In 5th year of Bunsei (1822), death of a girl who barely became 5 was a topic of conversations in Edo. Her name was Tsuyu. She borned as a daughter of Ikeda Sadatsune, former lord of sub-domain of Inaba-Tottori domain, and called himself "Kanzan" as a penname after retirement. On November 27 of the same year, Tsuyu ended her short life stricken by smallpox. Her posthumous Buddhist name was Jokan'in Gyokuro Joho Dojo. One reason why her death was made a topic was that 1600 propose and poetry items and Japanese poem "waka" were delivered to Ikeda Kanzan, Tsuyu's father, who was also a man of culture of first class at that time, by his friends and acquaintances, feudal lords and scholars, mourning her death. Moreover, letters that looked like her wills, Japanese poem "waka" and stanzas found after her death were block-printed by her father in faithful reproduction of her products and were distributed to many people. Condolences over untimely death of Tsuyu and over her premature talents increased. "Mikikigusa" contains these wood-block prints, allowing readers to see good handwriting of Tsuyu.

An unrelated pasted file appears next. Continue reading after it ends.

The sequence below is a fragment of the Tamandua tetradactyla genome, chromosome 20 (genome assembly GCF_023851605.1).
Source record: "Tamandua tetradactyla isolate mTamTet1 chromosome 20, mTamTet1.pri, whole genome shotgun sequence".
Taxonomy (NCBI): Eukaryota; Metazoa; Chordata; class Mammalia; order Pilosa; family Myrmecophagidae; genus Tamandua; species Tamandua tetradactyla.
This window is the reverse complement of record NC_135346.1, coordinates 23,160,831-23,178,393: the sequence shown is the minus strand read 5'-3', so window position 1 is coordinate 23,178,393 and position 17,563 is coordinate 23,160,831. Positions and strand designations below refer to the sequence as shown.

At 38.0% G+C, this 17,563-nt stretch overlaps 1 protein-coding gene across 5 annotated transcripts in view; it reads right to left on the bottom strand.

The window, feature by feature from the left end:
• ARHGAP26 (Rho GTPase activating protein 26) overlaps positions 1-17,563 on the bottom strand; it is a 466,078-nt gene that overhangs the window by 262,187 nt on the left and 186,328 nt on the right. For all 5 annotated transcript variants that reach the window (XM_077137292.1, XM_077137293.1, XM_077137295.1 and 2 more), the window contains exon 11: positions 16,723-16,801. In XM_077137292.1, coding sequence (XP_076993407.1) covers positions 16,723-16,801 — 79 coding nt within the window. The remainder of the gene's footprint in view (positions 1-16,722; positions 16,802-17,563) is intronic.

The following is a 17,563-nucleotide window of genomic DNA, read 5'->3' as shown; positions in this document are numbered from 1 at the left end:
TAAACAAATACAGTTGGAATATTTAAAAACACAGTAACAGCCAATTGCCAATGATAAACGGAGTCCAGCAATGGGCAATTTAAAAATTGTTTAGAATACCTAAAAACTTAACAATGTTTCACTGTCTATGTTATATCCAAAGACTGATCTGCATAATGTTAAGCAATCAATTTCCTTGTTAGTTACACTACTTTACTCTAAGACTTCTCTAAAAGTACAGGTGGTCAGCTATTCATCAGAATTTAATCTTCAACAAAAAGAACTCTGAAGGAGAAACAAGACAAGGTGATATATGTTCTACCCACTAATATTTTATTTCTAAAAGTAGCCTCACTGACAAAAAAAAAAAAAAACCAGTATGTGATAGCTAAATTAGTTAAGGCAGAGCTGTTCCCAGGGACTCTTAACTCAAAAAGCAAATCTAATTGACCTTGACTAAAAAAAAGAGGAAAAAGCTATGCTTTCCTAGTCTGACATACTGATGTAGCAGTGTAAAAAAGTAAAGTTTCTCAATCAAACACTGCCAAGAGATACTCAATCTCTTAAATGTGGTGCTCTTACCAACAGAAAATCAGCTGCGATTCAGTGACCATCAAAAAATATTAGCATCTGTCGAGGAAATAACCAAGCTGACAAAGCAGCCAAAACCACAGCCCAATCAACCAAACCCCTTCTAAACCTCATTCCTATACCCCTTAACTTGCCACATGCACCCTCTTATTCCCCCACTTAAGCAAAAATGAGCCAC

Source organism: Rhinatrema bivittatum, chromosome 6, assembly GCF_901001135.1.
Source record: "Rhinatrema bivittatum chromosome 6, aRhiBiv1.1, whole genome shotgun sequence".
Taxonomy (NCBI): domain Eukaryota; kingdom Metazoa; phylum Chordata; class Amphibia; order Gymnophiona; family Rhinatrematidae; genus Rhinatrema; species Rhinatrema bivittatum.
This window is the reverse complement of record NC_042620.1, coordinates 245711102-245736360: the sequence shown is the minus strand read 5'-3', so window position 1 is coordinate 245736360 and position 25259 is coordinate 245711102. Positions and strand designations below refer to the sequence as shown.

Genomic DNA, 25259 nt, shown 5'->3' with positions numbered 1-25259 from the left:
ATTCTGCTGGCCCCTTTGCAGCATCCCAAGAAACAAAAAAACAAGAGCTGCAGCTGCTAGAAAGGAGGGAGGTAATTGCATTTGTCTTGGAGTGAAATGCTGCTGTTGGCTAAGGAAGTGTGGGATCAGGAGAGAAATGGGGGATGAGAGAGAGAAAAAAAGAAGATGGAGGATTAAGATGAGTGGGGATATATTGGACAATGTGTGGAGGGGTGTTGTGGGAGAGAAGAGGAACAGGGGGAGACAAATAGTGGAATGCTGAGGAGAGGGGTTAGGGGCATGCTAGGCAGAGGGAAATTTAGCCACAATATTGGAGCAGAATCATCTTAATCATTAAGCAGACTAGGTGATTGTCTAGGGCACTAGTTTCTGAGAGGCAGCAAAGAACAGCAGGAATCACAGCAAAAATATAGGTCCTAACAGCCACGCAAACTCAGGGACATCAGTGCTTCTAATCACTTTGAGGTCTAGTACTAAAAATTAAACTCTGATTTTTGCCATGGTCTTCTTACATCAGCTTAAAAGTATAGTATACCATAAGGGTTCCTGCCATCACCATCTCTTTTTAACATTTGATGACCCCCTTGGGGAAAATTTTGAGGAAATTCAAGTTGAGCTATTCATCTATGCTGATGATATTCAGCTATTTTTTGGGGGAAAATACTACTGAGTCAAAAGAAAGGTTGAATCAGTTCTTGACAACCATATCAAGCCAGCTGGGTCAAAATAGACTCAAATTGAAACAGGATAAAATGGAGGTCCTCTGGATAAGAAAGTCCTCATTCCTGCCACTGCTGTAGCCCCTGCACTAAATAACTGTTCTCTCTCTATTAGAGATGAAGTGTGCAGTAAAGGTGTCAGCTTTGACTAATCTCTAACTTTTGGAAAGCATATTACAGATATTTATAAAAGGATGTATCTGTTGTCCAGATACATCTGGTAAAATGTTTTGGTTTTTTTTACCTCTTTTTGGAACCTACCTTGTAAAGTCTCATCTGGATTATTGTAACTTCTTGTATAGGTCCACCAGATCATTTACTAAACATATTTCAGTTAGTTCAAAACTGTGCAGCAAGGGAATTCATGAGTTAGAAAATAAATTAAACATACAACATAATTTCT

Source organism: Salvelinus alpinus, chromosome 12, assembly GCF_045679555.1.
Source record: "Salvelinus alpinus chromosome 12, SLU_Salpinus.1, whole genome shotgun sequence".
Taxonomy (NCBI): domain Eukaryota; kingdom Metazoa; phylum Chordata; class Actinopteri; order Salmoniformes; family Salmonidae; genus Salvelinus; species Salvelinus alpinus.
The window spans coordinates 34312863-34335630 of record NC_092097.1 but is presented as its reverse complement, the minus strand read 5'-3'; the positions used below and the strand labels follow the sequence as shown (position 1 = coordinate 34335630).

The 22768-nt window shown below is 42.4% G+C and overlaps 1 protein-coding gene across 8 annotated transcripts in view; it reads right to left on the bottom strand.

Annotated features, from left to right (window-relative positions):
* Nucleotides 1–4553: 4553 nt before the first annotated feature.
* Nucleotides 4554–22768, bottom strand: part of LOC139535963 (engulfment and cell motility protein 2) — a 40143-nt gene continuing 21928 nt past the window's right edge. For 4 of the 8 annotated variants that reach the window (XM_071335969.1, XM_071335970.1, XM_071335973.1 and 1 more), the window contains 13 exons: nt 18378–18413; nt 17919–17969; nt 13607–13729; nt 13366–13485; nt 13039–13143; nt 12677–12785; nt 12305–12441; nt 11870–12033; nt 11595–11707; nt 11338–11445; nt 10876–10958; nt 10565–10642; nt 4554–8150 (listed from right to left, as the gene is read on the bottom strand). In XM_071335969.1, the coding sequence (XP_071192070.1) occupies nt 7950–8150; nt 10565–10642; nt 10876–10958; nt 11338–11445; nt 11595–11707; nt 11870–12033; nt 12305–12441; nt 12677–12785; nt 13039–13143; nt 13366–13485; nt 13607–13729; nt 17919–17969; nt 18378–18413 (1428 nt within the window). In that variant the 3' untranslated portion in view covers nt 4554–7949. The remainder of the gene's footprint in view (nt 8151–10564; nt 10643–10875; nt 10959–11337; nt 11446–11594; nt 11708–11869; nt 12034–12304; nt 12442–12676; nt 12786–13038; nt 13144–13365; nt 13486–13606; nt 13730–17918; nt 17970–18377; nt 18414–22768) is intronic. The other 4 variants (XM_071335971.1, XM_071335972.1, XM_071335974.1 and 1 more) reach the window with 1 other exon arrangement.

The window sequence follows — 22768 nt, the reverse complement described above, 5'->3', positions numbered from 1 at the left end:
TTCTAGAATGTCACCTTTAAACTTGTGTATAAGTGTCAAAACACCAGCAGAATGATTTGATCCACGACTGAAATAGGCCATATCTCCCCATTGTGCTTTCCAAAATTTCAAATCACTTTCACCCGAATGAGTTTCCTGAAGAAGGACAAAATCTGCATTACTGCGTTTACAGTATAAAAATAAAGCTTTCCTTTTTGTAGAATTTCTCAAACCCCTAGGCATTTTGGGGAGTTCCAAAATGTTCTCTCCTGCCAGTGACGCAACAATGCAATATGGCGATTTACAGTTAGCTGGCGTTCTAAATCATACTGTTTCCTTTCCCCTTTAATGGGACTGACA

Tsuyu's letter addressed to father Kanzan reads, "Dearest father, this is Tsuyu's wish, but please don't let your health spoiled by drinking sake too much." Tsuyu made her last request to her father not to drink sake too much to weaken his health. Tsuyu called herself "Matsudaira Tsuyu" because Ikeda Family was allowed to use surname "Matsudaira." Ikeda Kanzan also sometimes called himself "Matsudaira Kanzan."